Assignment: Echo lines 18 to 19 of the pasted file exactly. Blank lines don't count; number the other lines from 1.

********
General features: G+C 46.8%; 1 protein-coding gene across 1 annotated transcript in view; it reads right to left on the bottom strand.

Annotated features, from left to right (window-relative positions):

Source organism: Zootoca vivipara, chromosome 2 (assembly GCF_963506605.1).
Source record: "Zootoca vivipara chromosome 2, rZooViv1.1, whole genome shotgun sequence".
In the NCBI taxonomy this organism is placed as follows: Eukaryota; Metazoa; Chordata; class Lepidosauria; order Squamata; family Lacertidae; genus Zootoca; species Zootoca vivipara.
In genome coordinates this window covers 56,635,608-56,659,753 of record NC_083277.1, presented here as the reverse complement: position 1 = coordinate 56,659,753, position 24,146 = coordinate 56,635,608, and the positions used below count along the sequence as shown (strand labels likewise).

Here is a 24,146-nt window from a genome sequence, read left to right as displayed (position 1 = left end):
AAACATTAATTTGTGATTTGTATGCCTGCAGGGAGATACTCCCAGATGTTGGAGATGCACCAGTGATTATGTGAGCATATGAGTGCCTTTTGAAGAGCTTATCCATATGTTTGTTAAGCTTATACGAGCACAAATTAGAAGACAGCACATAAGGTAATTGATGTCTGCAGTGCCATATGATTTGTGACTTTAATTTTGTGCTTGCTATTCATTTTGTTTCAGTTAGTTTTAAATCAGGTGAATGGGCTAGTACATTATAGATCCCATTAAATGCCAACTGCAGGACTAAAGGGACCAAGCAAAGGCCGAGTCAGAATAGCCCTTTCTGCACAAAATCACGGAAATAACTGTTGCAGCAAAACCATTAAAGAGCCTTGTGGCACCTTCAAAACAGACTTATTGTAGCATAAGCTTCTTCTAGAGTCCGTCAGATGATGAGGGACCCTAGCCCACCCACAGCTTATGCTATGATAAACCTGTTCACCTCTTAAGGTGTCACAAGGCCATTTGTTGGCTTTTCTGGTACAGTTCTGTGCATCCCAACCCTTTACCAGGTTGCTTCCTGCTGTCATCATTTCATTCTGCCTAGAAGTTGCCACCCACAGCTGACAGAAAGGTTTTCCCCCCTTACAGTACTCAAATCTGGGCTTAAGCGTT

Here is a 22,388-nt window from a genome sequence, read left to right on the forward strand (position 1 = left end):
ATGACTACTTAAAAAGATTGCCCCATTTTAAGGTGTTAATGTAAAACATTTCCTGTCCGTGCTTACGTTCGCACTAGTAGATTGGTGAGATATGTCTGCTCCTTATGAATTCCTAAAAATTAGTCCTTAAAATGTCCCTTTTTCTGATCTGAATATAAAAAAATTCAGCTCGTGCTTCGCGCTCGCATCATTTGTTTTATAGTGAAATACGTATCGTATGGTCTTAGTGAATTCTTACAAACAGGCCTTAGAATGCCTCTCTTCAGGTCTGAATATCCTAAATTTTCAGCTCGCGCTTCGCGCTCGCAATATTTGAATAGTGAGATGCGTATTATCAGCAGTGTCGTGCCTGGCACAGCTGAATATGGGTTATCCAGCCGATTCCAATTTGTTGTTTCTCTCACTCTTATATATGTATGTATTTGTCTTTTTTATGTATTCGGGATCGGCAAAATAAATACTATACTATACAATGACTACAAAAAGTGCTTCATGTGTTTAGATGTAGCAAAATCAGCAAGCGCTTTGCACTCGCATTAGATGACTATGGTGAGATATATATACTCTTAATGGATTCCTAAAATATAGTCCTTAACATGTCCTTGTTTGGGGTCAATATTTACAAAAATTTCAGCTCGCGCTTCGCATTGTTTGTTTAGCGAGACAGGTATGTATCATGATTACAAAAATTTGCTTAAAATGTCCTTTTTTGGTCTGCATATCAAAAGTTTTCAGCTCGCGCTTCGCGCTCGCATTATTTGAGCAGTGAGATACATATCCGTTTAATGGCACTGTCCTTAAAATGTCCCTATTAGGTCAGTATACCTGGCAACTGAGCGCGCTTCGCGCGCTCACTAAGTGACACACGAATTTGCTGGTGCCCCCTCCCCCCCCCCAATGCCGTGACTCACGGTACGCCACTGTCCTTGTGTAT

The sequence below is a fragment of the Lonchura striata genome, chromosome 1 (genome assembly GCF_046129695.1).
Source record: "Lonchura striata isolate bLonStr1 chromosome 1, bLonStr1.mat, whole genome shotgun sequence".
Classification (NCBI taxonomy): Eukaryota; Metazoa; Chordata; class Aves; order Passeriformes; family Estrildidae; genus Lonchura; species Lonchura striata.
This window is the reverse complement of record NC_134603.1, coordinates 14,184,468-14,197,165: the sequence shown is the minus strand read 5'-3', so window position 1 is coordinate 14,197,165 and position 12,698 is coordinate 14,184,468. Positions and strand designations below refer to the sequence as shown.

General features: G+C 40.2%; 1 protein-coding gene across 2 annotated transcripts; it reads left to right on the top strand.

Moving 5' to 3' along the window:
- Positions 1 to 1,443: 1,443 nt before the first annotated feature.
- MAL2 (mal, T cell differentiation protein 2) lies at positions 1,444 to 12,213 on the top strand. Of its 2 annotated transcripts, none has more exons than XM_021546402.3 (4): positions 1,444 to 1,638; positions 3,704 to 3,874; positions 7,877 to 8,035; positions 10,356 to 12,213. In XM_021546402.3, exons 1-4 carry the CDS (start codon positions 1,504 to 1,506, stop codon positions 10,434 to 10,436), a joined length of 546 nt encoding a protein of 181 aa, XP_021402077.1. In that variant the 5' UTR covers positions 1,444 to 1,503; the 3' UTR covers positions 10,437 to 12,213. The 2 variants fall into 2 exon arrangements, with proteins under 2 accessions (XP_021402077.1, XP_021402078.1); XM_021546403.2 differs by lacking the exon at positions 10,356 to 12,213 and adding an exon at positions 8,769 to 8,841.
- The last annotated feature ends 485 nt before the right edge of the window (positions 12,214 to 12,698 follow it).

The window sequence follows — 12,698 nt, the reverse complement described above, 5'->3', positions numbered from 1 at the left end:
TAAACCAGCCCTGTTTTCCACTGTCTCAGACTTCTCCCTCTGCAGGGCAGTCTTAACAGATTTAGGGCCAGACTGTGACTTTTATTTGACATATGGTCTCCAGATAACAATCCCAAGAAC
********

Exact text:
- MAL2 (mal, T cell differentiation protein 2) lies at positions 1,444 to 12,213 on the top strand. Of its 2 annotated transcripts, none has more exons than XM_021546402.3 (4): positions 1,444 to 1,638; positions 3,704 to 3,874; positions 7,877 to 8,035; positions 10,356 to 12,213. In XM_021546402.3, exons 1-4 carry the CDS (start codon positions 1,504 to 1,506, stop codon positions 10,434 to 10,436), a joined length of 546 nt encoding a protein of 181 aa, XP_021402077.1. In that variant the 5' UTR covers positions 1,444 to 1,503; the 3' UTR covers positions 10,437 to 12,213. The 2 variants fall into 2 exon arrangements, with proteins under 2 accessions (XP_021402077.1, XP_021402078.1); XM_021546403.2 differs by lacking the exon at positions 10,356 to 12,213 and adding an exon at positions 8,769 to 8,841.
- The last annotated feature ends 485 nt before the right edge of the window (positions 12,214 to 12,698 follow it).